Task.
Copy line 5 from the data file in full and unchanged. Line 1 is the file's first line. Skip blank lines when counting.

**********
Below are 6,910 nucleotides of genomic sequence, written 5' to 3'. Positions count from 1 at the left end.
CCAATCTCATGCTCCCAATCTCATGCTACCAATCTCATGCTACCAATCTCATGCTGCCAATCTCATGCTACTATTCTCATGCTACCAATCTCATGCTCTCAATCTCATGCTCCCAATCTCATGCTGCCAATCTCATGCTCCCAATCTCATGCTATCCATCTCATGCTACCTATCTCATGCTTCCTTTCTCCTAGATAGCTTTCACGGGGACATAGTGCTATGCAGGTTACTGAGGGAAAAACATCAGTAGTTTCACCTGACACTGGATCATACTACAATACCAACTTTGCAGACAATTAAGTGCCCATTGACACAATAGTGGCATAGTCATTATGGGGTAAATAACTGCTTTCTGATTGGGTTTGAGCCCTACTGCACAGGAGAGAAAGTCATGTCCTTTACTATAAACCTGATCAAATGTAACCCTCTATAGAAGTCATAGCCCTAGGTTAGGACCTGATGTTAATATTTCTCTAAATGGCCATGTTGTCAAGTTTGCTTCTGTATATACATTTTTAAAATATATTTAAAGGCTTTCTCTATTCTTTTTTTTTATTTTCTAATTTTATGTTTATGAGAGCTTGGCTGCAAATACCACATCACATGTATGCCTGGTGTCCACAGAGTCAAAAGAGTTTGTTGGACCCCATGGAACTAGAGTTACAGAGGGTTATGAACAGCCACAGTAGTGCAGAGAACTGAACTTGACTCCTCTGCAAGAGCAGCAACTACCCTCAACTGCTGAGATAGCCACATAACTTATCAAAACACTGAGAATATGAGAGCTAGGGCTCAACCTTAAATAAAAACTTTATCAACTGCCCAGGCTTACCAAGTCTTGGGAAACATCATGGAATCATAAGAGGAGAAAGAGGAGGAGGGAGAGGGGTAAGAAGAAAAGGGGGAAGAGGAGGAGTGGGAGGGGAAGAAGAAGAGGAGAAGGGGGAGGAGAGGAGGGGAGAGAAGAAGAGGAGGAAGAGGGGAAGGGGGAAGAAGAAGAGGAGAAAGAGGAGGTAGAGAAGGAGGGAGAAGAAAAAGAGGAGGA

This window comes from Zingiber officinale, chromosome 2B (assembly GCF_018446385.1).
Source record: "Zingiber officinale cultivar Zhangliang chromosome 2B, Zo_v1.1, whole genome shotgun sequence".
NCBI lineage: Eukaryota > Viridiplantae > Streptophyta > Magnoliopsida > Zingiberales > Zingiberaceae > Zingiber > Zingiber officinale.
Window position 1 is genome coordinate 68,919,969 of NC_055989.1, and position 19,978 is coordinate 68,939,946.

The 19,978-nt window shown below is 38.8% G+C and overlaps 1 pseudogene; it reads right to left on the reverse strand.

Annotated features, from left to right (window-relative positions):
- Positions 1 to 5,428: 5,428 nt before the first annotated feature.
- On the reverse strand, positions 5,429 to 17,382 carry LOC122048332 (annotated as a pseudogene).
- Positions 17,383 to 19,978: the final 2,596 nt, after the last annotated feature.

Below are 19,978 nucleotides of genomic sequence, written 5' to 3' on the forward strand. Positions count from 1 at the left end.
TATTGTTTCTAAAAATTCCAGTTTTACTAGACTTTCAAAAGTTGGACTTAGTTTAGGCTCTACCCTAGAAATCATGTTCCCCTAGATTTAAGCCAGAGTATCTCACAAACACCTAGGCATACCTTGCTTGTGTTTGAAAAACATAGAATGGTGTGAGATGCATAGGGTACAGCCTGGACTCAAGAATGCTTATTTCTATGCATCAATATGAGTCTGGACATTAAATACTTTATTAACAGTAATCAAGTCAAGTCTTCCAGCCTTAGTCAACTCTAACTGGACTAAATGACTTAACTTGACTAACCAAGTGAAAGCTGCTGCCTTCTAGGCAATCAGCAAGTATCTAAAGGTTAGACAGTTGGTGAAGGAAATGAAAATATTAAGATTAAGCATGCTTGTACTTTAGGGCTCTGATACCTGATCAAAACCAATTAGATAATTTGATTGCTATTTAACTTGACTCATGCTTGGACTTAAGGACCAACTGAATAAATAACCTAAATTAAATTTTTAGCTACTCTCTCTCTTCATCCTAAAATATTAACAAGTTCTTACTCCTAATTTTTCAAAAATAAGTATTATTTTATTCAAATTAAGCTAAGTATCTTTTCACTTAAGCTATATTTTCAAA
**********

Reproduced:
NCBI lineage: Eukaryota > Viridiplantae > Streptophyta > Magnoliopsida > Zingiberales > Zingiberaceae > Zingiber > Zingiber officinale.